The chances are almost 100% that everyone reading this has some way to access the Google Assistant. You might even have more than one Assistant device now that most phones released in the last few years have support and Google is handing out Home Minis like they're going to expire. The original Google Home has a respectable speaker for the size, and many people use it to listen to music. Yet, for anyone who's serious about their tunes, the Home and Home Mini just don't cut it. That's where the Home Max comes in. This smart speaker is not screwing around—it's big, heavy, and incredibly loud.

The Home Max is an expensive speaker, and it's not alone in that respect—you can spend a lot on speakers of all shapes and sizes. However, Home Max could be a great option if you care deeply about audio quality and want easy Assistant integration. The Home Max is smartly designed, feature-rich, and sounds excellent, but most consumers will find it tough to justify that $400 price tag.

The Good

Setup Home Max setup only takes a few minutes, and you're ready to rock.
Audio Very clear, loud playback with big bass and highs. Google's EQ is pleasing to my ears. The AUX port is a nice touch if you have other devices to plug in.
Design It's big and heavy, but the fabric makes it look inviting and understated. Has a compact power plug.
Voice Does all the Assistant things and is very good at detecting OK Google commands even with music blasting.

The Not So Good

Touch controls The touch bar is a bit clunky.
Price At $400, this seems like a Google vanity project.


Like other smart speakers in the Home lineup, the Google Home Max is not designed to attract attention in spite of its large size (it weighs 12 pounds). It comes in either white/gray or black colors with a fabric sheath covering the front portion where the speakers live. The traditional quartet of Assistant LEDs shine through the center of the fabric when you interact with the speaker by voice or change the volume.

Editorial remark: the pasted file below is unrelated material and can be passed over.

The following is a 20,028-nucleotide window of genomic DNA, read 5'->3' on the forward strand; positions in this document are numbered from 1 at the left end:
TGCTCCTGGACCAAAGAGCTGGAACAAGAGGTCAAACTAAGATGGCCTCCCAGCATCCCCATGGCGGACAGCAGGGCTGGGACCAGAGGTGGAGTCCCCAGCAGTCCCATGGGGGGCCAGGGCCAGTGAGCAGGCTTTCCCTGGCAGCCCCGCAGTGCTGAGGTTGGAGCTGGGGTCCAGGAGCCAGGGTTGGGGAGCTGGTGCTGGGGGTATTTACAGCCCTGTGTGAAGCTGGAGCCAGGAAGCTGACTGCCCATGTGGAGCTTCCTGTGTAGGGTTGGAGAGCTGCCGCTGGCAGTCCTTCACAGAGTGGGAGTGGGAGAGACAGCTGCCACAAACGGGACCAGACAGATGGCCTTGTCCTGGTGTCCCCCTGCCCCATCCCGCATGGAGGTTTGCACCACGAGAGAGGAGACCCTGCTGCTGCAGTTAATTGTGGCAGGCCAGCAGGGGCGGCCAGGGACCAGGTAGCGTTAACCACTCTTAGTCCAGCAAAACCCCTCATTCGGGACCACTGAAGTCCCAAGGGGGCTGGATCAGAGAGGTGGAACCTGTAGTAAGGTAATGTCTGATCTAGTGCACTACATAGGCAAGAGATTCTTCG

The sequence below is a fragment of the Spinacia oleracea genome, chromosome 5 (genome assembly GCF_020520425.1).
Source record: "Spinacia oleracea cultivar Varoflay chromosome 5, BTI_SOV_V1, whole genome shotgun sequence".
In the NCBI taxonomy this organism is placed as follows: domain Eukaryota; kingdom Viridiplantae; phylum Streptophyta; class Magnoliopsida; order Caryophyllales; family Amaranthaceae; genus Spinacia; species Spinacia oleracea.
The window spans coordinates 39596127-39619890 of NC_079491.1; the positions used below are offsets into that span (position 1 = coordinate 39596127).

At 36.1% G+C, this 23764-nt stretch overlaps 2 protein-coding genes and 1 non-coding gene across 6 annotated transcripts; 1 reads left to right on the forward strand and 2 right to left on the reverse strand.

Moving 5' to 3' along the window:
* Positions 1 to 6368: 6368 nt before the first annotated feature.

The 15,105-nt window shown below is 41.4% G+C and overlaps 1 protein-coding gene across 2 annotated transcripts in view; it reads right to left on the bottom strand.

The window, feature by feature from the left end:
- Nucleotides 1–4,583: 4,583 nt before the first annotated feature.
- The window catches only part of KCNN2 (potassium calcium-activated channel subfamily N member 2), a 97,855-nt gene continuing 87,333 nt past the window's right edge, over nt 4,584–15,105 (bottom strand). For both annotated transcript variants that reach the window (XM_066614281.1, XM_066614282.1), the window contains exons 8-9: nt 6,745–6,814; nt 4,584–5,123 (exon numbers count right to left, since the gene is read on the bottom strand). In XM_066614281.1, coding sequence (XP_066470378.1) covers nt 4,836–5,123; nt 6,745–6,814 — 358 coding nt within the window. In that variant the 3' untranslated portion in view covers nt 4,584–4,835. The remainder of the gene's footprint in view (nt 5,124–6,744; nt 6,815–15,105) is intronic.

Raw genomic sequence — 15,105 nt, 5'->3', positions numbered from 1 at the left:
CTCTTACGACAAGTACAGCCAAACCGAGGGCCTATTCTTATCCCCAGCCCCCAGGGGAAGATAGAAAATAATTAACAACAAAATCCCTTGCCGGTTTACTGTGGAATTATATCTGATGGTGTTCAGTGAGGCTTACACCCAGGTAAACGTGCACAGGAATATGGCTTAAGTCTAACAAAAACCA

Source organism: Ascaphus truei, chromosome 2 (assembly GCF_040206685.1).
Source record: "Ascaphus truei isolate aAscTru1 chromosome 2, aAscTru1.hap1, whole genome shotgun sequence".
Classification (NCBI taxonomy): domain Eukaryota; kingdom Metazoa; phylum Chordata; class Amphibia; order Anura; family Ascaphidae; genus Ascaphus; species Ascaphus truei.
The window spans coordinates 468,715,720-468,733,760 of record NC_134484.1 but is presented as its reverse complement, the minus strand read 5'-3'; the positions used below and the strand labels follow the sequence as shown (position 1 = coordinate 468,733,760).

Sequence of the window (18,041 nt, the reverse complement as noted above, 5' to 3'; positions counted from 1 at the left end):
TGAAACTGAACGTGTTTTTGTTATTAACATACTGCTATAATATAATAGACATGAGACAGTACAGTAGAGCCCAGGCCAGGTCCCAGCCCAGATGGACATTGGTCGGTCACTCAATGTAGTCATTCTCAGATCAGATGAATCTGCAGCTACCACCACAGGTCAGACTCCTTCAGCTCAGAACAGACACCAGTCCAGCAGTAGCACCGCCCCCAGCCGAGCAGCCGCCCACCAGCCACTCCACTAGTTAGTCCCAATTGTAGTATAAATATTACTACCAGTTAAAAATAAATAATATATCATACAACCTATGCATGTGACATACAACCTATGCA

Behind the fabric cover are a pair of 114mm subwoofers, two 18mm tweeters, and six Class-D amplifiers. Five microphones are spread across the surface of the Home Max as well. Around back is the power port, a USB Type-C, and AUX in. The inclusion of AUX is a nice touch if you want to pipe in audio from a non-smart piece of audio equipment. I also love that the wall end of the plug is so compact. The regular Google Home has a giant plug because it contains the power circuitry, but that's all inside the Home Max. There is also a physical mute switch on the rear of the Max, which is similar to the switch on the Home Mini. Google says it's moved to using a switch instead of the button so people can always be assured of mute status at a glance.

The fabric section of the Max is the widest part. The plastic cabinet tapers down slightly, ending in a flat back. On the top surface is a touch-sensitive region allowing you to play/pause music and change the volume. Oddly, this area is denoted only by a small gray bar in the middle of the device, but the touch sensor extends almost all the way to the edge. There's a sticker on the device when you get it that indicates the tap region in the center (play/pause) and volume control (sliding left and right). I didn't realize this was a sticker at first. I wish Google did a bit more with this sensor bar—maybe let us skip tracks? You can't even long-press to call up Assistant. I'd be fine with a few more controls printed on the housing in the name of improved functionality.

The magnetic base.

The Home Max comes with a base mounted to the bottom of the speaker, but that's not necessarily the bottom. The Max works in "landscape" or "portrait" mode, so you can peel the rubbery base off the bottom and affix it to the right side. When you prop the speaker up that way, an internal orientation sensor recognizes that and switches to mono playback (like most phones with dual speakers).

Audio and voice

You've probably noticed something quite unusual about the Google Home Max—it's not an omnidirectional device like most other smart speakers. Google designed this device from the ground up with audio quality in mind, and that meant dispensing with the myth that people are going to place a speaker in the middle of the room. Not only are most speakers a little too gadgety to work as the centerpiece of your decor, but you also need to plug them in, and that's not convenient on your coffee table. Most people put speakers on a shelf or table near a wall, and Google Home Max is prepared for that.